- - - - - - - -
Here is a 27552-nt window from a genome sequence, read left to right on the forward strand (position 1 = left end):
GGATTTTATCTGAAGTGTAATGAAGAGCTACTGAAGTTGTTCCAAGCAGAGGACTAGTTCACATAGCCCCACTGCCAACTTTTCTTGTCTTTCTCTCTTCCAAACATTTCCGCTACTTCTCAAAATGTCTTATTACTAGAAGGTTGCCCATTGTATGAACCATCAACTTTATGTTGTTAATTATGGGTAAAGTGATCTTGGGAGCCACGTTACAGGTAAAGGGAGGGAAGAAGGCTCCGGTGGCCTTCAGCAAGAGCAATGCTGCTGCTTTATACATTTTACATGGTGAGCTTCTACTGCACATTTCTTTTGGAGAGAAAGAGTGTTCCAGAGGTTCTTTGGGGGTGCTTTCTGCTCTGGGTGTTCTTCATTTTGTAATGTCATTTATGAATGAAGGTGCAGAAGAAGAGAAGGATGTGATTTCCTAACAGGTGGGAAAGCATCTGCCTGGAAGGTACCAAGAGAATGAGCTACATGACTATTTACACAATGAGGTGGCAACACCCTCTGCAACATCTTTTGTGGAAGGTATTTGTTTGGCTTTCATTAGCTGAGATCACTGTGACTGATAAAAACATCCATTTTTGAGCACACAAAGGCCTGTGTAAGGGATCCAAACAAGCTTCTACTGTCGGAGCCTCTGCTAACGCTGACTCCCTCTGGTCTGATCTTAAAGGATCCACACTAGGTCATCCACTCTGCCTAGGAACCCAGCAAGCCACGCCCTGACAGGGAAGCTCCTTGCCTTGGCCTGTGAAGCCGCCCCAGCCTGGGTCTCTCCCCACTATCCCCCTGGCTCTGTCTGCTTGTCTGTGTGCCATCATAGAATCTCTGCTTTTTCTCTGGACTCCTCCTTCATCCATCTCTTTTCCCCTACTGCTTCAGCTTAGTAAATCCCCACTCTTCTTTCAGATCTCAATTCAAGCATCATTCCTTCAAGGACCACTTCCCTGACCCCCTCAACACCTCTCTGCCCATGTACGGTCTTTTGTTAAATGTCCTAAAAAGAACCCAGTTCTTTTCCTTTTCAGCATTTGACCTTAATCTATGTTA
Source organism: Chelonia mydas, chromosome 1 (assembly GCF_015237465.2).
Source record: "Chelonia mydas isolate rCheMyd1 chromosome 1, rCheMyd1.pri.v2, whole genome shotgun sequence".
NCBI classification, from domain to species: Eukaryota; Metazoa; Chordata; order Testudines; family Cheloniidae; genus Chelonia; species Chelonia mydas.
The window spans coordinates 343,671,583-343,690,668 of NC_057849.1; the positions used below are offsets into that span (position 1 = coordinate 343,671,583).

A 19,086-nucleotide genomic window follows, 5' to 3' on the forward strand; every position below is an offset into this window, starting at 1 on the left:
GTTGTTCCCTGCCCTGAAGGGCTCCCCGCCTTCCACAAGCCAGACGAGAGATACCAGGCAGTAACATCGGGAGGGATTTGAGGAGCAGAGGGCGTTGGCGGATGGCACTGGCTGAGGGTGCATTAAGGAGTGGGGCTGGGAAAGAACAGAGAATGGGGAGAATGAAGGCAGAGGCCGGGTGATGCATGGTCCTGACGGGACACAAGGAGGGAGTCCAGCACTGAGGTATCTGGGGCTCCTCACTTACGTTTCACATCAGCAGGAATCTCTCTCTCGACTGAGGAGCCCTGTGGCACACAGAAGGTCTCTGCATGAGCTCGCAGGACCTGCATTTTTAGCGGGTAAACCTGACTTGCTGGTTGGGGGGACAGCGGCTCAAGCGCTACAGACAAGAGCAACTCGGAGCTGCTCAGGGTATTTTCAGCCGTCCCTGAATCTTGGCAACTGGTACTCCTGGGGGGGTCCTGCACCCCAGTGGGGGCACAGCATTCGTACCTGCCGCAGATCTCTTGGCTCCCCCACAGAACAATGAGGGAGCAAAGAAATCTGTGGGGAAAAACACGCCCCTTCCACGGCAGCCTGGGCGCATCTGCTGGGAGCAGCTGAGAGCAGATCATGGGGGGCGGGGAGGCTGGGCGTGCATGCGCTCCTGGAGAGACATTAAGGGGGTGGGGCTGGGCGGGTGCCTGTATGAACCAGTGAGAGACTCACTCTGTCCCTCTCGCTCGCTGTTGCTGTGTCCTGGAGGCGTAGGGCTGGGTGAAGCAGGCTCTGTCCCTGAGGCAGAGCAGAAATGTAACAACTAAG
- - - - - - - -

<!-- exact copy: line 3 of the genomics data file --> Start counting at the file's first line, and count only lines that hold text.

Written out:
Source organism: Chelonia mydas, chromosome 1 (assembly GCF_015237465.2).